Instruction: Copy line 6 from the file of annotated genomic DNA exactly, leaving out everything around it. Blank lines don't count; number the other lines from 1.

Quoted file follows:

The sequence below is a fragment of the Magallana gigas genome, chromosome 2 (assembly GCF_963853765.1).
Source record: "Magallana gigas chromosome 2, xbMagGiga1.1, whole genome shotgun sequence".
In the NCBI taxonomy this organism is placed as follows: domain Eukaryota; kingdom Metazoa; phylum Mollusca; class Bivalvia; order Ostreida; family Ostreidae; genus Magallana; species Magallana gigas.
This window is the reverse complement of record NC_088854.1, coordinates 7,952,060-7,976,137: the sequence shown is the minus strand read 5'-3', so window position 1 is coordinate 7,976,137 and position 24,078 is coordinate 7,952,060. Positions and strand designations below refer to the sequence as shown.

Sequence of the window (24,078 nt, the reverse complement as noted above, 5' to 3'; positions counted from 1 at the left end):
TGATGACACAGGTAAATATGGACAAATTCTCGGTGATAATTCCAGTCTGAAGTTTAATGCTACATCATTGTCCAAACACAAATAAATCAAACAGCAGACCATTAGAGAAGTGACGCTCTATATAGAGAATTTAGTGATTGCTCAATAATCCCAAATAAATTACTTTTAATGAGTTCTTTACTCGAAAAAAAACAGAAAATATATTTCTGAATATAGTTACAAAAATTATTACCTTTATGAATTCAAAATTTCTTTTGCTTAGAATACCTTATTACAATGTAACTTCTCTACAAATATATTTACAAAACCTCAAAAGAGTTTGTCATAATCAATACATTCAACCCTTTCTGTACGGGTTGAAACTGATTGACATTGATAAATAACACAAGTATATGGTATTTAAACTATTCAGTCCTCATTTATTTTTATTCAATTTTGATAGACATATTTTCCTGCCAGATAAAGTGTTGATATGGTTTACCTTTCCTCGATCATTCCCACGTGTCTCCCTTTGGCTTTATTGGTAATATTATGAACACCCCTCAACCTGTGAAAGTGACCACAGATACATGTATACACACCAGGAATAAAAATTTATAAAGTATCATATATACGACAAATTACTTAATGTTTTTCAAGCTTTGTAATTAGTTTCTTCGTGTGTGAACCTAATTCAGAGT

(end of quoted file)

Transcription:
TGATGACACAGGTAAATATGGACAAATTCTCGGTGATAATTCCAGTCTGAAGTTTAATGCTACATCATTGTCCAAACACAAATAAATCAAACAGCAGACCATTAGAGAAGTGACGCTCTATATAGAGAATTTAGTGATTGCTCAATAATCCCAAATAAATTACTTTTAATGAGTTCTTTACTCGAAAAAAAACAGAAAATATATTTCTGAATATAGTTACAAAAATTATTACCTTTATGAATTCAAAATTTCTTTTGCTTAGAATACCTTATTACAATGTAACTTCTCTACAAATATATTTACAAAACCTCAAAAGAGTTTGTCATAATCAATACATTCAACCCTTTCTGTACGGGTTGAAACTGATTGACATTGATAAATAACACAAGTATATGGTATTTAAACTATTCAGTCCTCATTTATTTTTATTCAATTTTGATAGACATATTTTCCTGCCAGATAAAGTGTTGATATGGTTTACCTTTCCTCGATCATTCCCACGTGTCTCCCTTTGGCTTTATTGGTAATATTATGAACACCCCTCAACCTGTGAAAGTGACCACAGATACATGTATACACACCAGGAATAAAAATTTATAAAGTATCATATATACGACAAATTACTTAATGTTTTTCAAGCTTTGTAATTAGTTTCTTCGTGTGTGAACCTAATTCAGAGT